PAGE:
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Paradox

Critic:

Jason Knight

|

Posted on:

4 Dec 2021

Film Reviews
Paradox
Directed by:
Vasilis Billy Blioumis
Written by:
Lefteris Paraskevas
Starring:
Panagiotis Bougiouris, Stella Fiskatori, Aristotelis Zaxarakis, Konstantinos Blioumis

Something sinister is taking place and it is causing the disappearance of children.

 

Kostas (Bougiouris) is a single father who works at the Hellenic Rescue Team. His only child Dingos (Blioumis) means the world to him and when he finds out that children have been vanishing under mysterious circumstances, he is deeply concerned. He spends a great deal of time with his son and has a friendly relationship with his neighbour Persefoni (Fiskatori). Then he realises that whatever is responsible for the disappearances might be after Dingo next.

 

This sci-fi drama is the thirty-minute long pilot episode of the TV series Paradox and it does a great job in introducing the audience to the characters, plot and atmosphere. The story is rather intriguing and apart from children going missing, there are also bizarre occurrences happening that involve the malfunctioning of electronic devices and it is indicated at the beginning that the source of all this might have originated from space. There are emotional scenes that explore the lives and struggles of Kostas and Persefoni and there are scenes that are filled with dread and tension. Withing half an hour, this pilot episode does a great deal to indicate that this is going to be an emotional and suspenseful series.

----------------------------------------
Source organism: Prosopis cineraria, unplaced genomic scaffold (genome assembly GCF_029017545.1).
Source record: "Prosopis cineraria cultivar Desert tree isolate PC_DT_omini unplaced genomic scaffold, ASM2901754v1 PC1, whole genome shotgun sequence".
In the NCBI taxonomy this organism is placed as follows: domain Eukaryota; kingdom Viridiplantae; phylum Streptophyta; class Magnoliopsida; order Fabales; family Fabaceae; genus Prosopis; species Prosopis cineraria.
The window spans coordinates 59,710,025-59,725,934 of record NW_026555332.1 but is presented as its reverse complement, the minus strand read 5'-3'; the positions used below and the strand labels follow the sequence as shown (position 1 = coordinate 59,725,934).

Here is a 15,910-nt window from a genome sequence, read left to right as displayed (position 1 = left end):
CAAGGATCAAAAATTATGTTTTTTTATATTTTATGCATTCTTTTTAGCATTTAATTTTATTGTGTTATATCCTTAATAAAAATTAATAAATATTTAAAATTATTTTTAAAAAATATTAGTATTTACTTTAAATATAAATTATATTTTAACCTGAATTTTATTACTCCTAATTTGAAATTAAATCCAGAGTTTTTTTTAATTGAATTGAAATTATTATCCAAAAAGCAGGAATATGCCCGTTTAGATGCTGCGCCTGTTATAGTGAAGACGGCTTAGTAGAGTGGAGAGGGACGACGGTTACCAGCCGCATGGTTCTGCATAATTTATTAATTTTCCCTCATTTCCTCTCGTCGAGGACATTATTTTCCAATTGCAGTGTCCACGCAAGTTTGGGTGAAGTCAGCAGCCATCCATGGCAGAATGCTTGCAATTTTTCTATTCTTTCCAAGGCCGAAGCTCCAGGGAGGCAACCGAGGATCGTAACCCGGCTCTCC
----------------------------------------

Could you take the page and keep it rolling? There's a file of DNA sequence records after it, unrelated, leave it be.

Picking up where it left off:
Blioumis directs well and particular praise should go to a very well executed tracking shot. This shot lasts for several minutes and the camera follows a character running through the streets, then the camera enters a car and the driver takes the viewer for a short ride, then the camera exits the vehicle and proceeds to follow another character, before elevating and filming beautiful landscapes. The creativity that was put into this long take is very admirable.

 

Filming took place in Thessaloniki, Greece and Blioumis directs in a way that shows many areas of the city, including terrific establishing shots.

 

The opening credits deserve recognition as they are quite mesmerising. They contain superimposed images that involve time and space, accompanied by a dynamic score and it is a sequence that notifies the viewer that they are about to experience an extraordinary adventure. Christos Antoniou provides the wonderful music which is sometimes tense and sometimes sentimental.

 

The acting is strong and Bougiouris is emotional as a single father who is worried about his son and will do anything to protect him. Fiskatori also plays a sympathetic character who cares about others and is willing to help.

 

This pilot episode introduces the audience to a narrative that they will most likely want to follow. There is plenty of drama and suspense and in all likelihood the heart-stopping final will make the audience look forward to the continuation.

About the Film Critic
Jason Knight
Jason Knight
Short Film, World Cinema, Web Series